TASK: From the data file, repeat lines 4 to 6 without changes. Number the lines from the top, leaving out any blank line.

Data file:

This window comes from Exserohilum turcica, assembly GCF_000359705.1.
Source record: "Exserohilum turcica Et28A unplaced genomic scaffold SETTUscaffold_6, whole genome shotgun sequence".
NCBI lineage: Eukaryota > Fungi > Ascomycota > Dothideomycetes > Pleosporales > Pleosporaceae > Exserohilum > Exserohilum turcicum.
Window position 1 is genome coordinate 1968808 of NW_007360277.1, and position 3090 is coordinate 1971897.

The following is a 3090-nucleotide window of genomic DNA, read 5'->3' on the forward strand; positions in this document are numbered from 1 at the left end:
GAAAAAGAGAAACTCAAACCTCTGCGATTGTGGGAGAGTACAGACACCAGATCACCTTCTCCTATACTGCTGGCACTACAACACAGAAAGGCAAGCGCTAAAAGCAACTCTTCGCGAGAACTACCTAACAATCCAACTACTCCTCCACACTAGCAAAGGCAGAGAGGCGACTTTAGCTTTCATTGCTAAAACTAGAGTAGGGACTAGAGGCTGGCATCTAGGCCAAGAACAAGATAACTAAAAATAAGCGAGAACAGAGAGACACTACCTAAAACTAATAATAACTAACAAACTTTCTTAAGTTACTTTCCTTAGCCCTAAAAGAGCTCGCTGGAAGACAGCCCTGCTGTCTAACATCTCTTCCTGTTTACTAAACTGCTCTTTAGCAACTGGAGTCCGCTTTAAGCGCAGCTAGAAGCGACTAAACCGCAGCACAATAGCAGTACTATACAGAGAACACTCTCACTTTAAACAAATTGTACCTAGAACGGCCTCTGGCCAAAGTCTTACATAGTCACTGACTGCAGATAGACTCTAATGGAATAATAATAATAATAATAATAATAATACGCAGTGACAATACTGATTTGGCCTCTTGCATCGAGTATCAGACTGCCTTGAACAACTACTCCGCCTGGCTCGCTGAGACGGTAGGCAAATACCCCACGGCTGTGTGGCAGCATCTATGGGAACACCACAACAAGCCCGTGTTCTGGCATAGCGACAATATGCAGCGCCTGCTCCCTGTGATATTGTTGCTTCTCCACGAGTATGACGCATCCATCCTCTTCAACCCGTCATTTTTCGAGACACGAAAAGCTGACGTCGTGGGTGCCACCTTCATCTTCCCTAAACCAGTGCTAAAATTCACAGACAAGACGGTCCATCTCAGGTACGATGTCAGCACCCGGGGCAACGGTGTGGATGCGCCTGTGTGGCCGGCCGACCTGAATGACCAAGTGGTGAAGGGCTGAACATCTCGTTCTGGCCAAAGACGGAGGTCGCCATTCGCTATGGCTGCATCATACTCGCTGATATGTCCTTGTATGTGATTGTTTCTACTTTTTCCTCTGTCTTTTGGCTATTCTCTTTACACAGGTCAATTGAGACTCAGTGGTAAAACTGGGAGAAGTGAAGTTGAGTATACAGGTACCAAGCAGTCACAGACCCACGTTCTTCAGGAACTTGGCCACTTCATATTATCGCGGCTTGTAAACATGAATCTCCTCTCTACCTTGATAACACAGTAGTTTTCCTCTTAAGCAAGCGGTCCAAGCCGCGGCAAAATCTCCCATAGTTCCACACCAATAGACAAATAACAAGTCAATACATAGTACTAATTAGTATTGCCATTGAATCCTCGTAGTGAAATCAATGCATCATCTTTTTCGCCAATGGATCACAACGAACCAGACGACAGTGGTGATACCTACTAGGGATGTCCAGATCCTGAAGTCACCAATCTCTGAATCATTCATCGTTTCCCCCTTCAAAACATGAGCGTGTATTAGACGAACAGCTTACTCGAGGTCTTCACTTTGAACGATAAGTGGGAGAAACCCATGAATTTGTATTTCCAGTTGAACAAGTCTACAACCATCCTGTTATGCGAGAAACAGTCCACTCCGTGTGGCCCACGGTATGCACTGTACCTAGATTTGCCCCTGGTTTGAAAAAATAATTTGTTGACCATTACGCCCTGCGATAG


Window position 1 is genome coordinate 1968808 of NW_007360277.1, and position 3090 is coordinate 1971897.

The following is a 3090-nucleotide window of genomic DNA, read 5'->3' on the forward strand; positions in this document are numbered from 1 at the left end:
GAAAAAGAGAAACTCAAACCTCTGCGATTGTGGGAGAGTACAGACACCAGATCACCTTCTCCTATACTGCTGGCACTACAACACAGAAAGGCAAGCGCTAAAAGCAACTCTTCGCGAGAACTACCTAACAATCCAACTACTCCTCCACACTAGCAAAGGCAGAGAGGCGACTTTAGCTTTCATTGCTAAAACTAGAGTAGGGACTAGAGGCTGGCATCTAGGCCAAGAACAAGATAACTAAAAATAAGCGAGAACAGAGAGACACTACCTAAAACTAATAATAACTAACAAACTTTCTTAAGTTACTTTCCTTAGCCCTAAAAGAGCTCGCTGGAAGACAGCCCTGCTGTCTAACATCTCTTCCTGTTTACTAAACTGCTCTTTAGCAACTGGAGTCCGCTTTAAGCGCAGCTAGAAGCGACTAAACCGCAGCACAATAGCAGTACTATACAGAGAACACTCTCACTTTAAACAAATTGTACCTAGAACGGCCTCTGGCCAAAGTCTTACATAGTCACTGACTGCAGATAGACTCTAATGGAATAATAATAATAATAATAATAATAATACGCAGTGACAATACTGATTTGGCCTCTTGCATCGAGTATCAGACTGCCTTGAACAACTACTCCGCCTGGCTCGCTGAGACGGTAGGCAAATACCCCACGGCTGTGTGGCAGCATCTATGGGAACACCACAACAAGCCCGTGTTCTGGCATAGCGACAATATGCAGCGCCTGCTCCCTGTGATATTGTTGCTTCTCCACGAGTATGACGCATCCATCCTCTTCAACCCGTCATTTTTCGAGACACGAAAAGCTGACGTCGTGGGTGCCACCTTCATCTTCCCTAAACCAGTGCTAAAATTCACAGACAAGACGGTCCATCTCAGGTACGATGTCAGCACCCGGGGCAACGGTGTGGATGCGCCTGTGTGGCCGGCCGACCTGAATGACCAAGTGGTGAAGGGCTGAACATCTCGTTCTGGCCAAAGACGGAGGTCGCCATTCGCTATGGCTGCATCATACTCGCTGATATGTCCTTGTATGTGATTGTTTCTACTTTTTCCTCTGTCTTTTGGCTATTCTCTTTACACAGGTCAATTGAGACTCAGTGGTAAAACTGGGAGAAGTGAAGTTGAGTATACAGGTACCAAGCAGTCACAGACCCACGTTCTTCAGGAACTTGGCCACTTCATATTATCGCGGCTTGTAAACATGAATCTCCTCTCTACCTTGATAACACAGTAGTTTTCCTCTTAAGCAAGCGGTCCAAGCCGCGGCAAAATCTCCCATAGTTCCACACCAATAGACAAATAACAAGTCAATACATAGTACTAATTAGTATTGCCATTGAATCCTCGTAGTGAAATCAATGCATCATCTTTTTCGCCAATGGATCACAACGAACCAGACGACAGTGGTGATACCTACTAGGGATGTCCAGATCCTGAAGTCACCAATCTCTGAATCATTCATCGTTTCCCCCTTCAAAACATGAGCGTGTATTAGACGAACAGCTTACTCGAGGTCTTCACTTTGAACGATAAGTGGGAGAAACCCATGAATTTGTATTTCCAGTTGAACAAGTCTACAACCATCCTGTTATGCGAGAAACAGTCCACTCCGTGTGGCCCACGGTATGCACTGTACCTAGATTTGCCCCTGGTTTGAAAAAATAATTTGTTGACCATTACGCCCTGCGATAG